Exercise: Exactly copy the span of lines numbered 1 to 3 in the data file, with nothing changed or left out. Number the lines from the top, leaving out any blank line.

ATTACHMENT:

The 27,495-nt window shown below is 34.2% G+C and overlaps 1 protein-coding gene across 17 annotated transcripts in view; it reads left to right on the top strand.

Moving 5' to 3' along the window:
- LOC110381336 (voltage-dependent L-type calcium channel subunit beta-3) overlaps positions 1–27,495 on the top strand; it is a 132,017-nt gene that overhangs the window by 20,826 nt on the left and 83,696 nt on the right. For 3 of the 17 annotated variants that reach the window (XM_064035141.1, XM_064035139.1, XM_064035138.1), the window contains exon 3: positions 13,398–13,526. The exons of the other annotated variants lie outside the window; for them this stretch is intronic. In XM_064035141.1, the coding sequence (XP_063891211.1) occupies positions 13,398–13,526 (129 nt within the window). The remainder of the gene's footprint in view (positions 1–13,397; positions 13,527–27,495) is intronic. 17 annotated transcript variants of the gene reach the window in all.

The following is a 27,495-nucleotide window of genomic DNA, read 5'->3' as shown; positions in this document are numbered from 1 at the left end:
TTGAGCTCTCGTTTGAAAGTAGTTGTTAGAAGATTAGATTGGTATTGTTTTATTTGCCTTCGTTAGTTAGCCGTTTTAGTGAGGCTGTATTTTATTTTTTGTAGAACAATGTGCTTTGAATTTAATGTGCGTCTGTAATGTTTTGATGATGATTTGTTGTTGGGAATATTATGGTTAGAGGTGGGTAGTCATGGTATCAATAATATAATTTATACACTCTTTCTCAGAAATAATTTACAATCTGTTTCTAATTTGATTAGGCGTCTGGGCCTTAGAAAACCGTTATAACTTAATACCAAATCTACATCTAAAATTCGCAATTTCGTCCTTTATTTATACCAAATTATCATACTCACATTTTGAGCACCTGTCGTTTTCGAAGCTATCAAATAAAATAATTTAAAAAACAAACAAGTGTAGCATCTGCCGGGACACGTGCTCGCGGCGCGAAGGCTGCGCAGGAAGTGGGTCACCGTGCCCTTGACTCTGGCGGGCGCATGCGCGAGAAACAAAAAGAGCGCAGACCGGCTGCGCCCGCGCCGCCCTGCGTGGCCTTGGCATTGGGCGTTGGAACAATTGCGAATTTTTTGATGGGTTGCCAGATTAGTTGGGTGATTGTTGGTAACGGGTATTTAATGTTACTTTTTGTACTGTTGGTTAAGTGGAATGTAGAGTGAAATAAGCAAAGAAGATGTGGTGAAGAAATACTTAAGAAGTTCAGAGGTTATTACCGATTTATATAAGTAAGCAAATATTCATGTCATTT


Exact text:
The 27,495-nt window shown below is 34.2% G+C and overlaps 1 protein-coding gene across 17 annotated transcripts in view; it reads left to right on the top strand.

Moving 5' to 3' along the window:
- LOC110381336 (voltage-dependent L-type calcium channel subunit beta-3) overlaps positions 1–27,495 on the top strand; it is a 132,017-nt gene that overhangs the window by 20,826 nt on the left and 83,696 nt on the right. For 3 of the 17 annotated variants that reach the window (XM_064035141.1, XM_064035139.1, XM_064035138.1), the window contains exon 3: positions 13,398–13,526. The exons of the other annotated variants lie outside the window; for them this stretch is intronic. In XM_064035141.1, the coding sequence (XP_063891211.1) occupies positions 13,398–13,526 (129 nt within the window). The remainder of the gene's footprint in view (positions 1–13,397; positions 13,527–27,495) is intronic. 17 annotated transcript variants of the gene reach the window in all.